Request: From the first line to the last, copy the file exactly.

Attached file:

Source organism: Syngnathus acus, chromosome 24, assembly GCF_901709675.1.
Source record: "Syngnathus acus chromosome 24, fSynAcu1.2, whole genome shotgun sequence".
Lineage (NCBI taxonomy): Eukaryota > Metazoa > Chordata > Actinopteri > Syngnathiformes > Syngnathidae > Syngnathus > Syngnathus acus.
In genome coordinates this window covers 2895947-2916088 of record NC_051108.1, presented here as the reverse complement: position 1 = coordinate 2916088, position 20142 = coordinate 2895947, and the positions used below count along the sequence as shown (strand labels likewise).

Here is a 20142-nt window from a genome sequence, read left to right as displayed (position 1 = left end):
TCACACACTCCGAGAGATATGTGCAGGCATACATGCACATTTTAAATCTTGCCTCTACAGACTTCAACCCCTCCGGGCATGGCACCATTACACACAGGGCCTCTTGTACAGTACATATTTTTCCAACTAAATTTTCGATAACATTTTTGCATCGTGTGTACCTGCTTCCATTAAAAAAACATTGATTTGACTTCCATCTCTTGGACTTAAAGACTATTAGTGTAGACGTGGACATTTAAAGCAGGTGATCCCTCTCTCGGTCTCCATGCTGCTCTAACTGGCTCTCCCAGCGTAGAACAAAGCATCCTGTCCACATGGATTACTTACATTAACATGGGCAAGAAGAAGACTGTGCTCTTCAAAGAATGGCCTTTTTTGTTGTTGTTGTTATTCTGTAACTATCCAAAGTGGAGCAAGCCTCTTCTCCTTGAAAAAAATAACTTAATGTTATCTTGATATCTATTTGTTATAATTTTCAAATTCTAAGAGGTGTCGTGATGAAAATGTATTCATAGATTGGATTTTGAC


Source organism: Syngnathus acus, chromosome 24, assembly GCF_901709675.1.
Source record: "Syngnathus acus chromosome 24, fSynAcu1.2, whole genome shotgun sequence".
Lineage (NCBI taxonomy): Eukaryota > Metazoa > Chordata > Actinopteri > Syngnathiformes > Syngnathidae > Syngnathus > Syngnathus acus.
In genome coordinates this window covers 2895947-2916088 of record NC_051108.1, presented here as the reverse complement: position 1 = coordinate 2916088, position 20142 = coordinate 2895947, and the positions used below count along the sequence as shown (strand labels likewise).

Here is a 20142-nt window from a genome sequence, read left to right as displayed (position 1 = left end):
TCACACACTCCGAGAGATATGTGCAGGCATACATGCACATTTTAAATCTTGCCTCTACAGACTTCAACCCCTCCGGGCATGGCACCATTACACACAGGGCCTCTTGTACAGTACATATTTTTCCAACTAAATTTTCGATAACATTTTTGCATCGTGTGTACCTGCTTCCATTAAAAAAACATTGATTTGACTTCCATCTCTTGGACTTAAAGACTATTAGTGTAGACGTGGACATTTAAAGCAGGTGATCCCTCTCTCGGTCTCCATGCTGCTCTAACTGGCTCTCCCAGCGTAGAACAAAGCATCCTGTCCACATGGATTACTTACATTAACATGGGCAAGAAGAAGACTGTGCTCTTCAAAGAATGGCCTTTTTTGTTGTTGTTGTTATTCTGTAACTATCCAAAGTGGAGCAAGCCTCTTCTCCTTGAAAAAAATAACTTAATGTTATCTTGATATCTATTTGTTATAATTTTCAAATTCTAAGAGGTGTCGTGATGAAAATGTATTCATAGATTGGATTTTGAC